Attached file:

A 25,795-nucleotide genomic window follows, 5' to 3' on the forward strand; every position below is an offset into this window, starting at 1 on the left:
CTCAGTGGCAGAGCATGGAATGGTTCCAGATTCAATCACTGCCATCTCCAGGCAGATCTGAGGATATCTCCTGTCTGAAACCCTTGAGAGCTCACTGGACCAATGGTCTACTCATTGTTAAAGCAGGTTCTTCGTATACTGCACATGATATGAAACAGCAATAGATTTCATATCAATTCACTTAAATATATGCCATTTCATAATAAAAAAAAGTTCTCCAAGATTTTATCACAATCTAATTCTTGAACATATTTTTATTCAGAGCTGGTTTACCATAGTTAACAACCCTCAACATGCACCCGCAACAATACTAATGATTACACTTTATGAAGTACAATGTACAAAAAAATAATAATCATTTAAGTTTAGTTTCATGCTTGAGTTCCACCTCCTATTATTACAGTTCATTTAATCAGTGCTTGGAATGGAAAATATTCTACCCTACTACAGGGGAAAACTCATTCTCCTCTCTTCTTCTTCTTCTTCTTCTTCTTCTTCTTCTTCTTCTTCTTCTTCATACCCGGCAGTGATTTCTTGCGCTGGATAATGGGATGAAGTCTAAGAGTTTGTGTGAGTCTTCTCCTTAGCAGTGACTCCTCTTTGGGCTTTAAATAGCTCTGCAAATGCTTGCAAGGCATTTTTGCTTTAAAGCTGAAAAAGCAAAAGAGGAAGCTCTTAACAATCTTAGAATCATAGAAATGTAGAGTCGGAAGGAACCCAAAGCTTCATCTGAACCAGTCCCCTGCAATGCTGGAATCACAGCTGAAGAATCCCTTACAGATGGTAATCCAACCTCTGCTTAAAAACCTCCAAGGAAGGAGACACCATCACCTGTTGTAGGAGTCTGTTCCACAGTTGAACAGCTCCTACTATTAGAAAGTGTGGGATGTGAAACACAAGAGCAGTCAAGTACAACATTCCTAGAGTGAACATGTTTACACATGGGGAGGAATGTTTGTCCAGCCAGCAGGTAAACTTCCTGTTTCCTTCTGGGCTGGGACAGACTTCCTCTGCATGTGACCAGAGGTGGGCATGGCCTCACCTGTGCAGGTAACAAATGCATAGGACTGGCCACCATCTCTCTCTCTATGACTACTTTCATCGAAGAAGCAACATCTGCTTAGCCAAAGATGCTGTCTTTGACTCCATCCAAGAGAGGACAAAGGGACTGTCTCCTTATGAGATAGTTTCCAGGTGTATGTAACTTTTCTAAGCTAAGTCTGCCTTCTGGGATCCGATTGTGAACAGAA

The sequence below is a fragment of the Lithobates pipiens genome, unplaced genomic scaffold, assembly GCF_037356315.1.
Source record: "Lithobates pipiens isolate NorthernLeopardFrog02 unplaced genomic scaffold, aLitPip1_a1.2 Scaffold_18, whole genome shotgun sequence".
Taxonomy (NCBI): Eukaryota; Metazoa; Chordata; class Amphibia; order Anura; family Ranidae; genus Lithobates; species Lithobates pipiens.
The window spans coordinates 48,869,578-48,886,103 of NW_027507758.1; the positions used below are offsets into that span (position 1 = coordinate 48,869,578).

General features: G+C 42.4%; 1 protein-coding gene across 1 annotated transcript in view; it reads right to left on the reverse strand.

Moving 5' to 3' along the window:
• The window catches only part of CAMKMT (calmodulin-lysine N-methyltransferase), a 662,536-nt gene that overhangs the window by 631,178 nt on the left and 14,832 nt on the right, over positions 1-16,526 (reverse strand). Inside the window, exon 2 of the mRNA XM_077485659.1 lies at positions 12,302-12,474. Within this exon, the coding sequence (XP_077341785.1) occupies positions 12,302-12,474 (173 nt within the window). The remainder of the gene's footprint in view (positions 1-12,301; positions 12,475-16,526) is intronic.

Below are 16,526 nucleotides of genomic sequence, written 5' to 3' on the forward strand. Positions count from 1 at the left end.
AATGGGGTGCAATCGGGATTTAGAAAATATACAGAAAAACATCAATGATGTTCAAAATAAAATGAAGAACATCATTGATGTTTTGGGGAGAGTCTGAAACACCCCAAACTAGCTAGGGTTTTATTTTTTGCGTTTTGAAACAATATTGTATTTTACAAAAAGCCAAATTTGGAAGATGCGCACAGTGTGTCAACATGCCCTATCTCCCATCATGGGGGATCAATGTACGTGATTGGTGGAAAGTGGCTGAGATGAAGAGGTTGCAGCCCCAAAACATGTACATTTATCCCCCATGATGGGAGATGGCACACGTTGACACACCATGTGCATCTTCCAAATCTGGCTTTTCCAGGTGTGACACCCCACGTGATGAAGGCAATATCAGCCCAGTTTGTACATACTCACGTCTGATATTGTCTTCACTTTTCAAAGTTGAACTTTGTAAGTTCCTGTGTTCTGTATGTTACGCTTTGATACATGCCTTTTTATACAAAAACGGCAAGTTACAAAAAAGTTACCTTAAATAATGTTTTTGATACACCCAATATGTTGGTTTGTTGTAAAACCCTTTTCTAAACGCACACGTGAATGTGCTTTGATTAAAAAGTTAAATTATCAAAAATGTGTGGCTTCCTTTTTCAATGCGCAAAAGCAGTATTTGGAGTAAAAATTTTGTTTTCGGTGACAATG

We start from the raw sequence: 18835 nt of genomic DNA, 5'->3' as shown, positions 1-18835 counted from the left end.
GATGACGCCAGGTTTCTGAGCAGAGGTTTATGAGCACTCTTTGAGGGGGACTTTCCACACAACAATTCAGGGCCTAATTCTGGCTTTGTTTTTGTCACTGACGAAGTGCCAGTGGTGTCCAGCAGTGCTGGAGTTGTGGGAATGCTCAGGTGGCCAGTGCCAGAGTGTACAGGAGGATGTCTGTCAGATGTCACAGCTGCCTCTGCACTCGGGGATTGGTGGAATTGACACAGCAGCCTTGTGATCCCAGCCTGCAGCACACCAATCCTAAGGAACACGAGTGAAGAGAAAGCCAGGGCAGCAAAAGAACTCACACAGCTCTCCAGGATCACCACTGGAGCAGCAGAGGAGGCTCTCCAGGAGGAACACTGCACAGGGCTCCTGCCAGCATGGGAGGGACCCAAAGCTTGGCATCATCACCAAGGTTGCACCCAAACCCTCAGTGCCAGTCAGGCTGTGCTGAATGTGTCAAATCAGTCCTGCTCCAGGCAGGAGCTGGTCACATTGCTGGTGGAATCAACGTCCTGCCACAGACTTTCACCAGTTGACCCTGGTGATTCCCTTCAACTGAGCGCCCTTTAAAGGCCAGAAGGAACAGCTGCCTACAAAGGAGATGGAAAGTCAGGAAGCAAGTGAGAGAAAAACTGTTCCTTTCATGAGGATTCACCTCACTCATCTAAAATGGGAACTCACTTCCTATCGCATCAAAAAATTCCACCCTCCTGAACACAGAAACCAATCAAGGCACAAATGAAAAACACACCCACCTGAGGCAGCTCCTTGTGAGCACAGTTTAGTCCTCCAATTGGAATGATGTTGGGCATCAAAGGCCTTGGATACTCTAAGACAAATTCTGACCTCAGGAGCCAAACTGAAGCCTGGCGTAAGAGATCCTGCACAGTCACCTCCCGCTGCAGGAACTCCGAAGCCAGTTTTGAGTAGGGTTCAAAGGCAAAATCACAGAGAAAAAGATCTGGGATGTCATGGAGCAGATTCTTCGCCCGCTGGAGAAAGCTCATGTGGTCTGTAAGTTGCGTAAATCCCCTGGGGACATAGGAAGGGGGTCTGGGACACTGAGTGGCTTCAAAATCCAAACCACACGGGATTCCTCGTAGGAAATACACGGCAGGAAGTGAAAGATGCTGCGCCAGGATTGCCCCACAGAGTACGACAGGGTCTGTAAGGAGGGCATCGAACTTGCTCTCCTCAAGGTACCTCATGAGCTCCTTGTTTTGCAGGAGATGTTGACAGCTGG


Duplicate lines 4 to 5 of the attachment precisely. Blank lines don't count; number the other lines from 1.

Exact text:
Source record: "Lithobates pipiens isolate NorthernLeopardFrog02 unplaced genomic scaffold, aLitPip1_a1.2 Scaffold_18, whole genome shotgun sequence".
Taxonomy (NCBI): Eukaryota; Metazoa; Chordata; class Amphibia; order Anura; family Ranidae; genus Lithobates; species Lithobates pipiens.